Current estimates are that there are about 7,000 languages spoken today. Probably half of them will be extinct by the end of the century.
The pattern is an old one. Younger generations find more utility in a more widely spoken language, and neglect their old one, and a third generation abandons it entirely.
For example, Bo, a language spoken in the Andaman Islands (in the Indian Ocean) died in 2010 along with its last speaker. More widely spoken languages offer economic opportunity and social mobility. Spanish replaced many languages in Latin America and English did the same in North America, as did Swahili in East Africa.
What is lost when a language dies? Languages often have evolved over many centuries in the same area, giving the language an intimate familiarity with a region and its weather, ecosystem and geography.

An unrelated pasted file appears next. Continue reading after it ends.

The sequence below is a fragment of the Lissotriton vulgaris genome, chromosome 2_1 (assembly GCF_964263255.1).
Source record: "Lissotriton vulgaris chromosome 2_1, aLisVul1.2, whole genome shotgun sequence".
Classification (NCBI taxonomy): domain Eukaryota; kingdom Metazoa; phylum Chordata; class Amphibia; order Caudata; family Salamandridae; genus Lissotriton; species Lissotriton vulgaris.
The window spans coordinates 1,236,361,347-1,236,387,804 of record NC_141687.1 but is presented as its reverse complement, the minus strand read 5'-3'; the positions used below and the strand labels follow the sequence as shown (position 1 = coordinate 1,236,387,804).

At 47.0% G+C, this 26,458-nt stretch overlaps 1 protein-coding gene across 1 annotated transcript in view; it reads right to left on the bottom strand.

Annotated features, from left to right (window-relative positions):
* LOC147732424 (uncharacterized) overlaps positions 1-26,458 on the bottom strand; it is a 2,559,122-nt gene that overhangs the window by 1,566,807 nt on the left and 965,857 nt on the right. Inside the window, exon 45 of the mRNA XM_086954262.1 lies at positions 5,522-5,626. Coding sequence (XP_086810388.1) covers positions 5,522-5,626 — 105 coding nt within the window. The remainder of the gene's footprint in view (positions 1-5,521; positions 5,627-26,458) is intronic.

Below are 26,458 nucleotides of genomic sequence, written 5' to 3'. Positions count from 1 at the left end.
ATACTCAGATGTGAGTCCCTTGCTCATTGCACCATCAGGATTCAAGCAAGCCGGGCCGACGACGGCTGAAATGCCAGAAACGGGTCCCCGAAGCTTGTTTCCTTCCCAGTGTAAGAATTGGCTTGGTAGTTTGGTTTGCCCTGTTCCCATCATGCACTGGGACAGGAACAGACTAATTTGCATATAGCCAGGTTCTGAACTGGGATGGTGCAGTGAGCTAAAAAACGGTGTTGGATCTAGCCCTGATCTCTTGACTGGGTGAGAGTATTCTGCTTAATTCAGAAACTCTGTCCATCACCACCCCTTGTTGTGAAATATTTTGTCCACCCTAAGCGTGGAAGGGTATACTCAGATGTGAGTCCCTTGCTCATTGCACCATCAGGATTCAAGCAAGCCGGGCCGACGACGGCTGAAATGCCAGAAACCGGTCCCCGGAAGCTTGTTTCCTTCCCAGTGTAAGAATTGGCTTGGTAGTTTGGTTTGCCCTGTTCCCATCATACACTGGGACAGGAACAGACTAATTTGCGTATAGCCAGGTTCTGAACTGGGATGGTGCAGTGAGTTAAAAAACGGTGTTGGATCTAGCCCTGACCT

Some linguists see language loss as wiping out an entire culture’s memory and approach to life. Other linguists see the loss of languages spoken only by a few people as inevitable, and argue that switching to a widely spoken regional or world language prevents people from becoming imprisoned in the museum of their doomed language.
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